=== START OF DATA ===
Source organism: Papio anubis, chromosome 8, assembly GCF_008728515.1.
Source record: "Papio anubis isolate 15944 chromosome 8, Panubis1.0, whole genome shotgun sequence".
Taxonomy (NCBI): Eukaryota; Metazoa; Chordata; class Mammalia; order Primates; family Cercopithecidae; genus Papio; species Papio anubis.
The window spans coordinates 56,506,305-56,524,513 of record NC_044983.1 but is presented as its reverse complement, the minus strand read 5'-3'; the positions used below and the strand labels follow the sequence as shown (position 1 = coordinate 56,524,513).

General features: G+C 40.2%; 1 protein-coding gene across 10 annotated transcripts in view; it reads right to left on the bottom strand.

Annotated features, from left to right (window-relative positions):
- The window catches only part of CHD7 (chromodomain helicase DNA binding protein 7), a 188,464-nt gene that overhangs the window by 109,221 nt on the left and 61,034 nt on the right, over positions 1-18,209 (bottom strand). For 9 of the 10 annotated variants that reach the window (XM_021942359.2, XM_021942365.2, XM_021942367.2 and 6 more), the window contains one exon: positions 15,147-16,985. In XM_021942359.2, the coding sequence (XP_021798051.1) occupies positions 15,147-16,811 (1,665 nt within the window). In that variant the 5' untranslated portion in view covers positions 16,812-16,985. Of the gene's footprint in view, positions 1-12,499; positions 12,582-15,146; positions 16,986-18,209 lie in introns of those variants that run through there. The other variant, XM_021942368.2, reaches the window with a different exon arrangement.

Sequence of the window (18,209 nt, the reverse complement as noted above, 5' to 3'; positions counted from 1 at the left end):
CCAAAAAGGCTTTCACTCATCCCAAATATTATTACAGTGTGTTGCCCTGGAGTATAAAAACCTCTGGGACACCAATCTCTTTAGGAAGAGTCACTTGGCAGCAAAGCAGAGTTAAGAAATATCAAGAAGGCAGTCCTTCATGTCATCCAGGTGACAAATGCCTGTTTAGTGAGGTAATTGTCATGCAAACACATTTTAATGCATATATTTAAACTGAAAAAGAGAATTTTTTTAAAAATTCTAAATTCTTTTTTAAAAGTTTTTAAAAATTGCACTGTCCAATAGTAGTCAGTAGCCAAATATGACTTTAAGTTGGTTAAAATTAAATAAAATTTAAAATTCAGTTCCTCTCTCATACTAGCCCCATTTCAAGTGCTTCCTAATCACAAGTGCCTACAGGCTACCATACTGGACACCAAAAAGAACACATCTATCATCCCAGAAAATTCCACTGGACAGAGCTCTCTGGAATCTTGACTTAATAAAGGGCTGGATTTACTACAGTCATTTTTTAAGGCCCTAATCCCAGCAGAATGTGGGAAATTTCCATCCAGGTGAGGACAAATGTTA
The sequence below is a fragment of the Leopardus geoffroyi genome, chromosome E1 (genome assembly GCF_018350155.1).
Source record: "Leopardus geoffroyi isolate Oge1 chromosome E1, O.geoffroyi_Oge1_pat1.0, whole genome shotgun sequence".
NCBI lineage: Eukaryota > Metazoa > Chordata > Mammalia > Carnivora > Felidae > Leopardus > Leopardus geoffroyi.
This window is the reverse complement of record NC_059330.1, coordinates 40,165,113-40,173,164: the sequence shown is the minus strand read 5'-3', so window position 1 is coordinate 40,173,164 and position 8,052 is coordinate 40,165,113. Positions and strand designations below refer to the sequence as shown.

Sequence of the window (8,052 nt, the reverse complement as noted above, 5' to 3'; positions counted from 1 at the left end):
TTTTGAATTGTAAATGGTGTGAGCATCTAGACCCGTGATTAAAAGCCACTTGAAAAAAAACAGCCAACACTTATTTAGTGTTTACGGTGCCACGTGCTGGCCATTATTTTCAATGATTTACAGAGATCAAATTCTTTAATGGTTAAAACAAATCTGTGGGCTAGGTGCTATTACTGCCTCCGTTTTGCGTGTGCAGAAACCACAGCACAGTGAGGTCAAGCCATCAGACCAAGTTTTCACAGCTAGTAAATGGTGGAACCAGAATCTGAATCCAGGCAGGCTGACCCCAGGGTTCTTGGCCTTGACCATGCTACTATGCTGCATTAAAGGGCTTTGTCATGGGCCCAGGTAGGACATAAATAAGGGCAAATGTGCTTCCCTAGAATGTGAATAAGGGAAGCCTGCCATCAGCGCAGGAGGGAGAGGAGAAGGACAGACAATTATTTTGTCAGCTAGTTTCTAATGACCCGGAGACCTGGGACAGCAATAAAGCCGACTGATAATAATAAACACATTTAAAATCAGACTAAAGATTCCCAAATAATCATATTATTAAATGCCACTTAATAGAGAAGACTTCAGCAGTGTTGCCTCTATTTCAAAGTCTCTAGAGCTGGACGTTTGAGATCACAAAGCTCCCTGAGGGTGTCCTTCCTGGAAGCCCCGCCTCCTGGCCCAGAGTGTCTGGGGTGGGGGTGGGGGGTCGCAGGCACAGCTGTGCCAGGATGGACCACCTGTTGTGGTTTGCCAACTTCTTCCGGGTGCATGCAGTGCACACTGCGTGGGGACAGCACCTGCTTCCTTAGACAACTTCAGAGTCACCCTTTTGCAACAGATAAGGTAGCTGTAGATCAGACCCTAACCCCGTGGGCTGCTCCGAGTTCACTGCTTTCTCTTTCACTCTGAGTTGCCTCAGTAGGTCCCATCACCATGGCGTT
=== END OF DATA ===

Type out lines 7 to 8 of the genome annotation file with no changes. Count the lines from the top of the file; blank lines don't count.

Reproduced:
- The window catches only part of CHD7 (chromodomain helicase DNA binding protein 7), a 188,464-nt gene that overhangs the window by 109,221 nt on the left and 61,034 nt on the right, over positions 1-18,209 (bottom strand). For 9 of the 10 annotated variants that reach the window (XM_021942359.2, XM_021942365.2, XM_021942367.2 and 6 more), the window contains one exon: positions 15,147-16,985. In XM_021942359.2, the coding sequence (XP_021798051.1) occupies positions 15,147-16,811 (1,665 nt within the window). In that variant the 5' untranslated portion in view covers positions 16,812-16,985. Of the gene's footprint in view, positions 1-12,499; positions 12,582-15,146; positions 16,986-18,209 lie in introns of those variants that run through there. The other variant, XM_021942368.2, reaches the window with a different exon arrangement.

Sequence of the window (18,209 nt, the reverse complement as noted above, 5' to 3'; positions counted from 1 at the left end):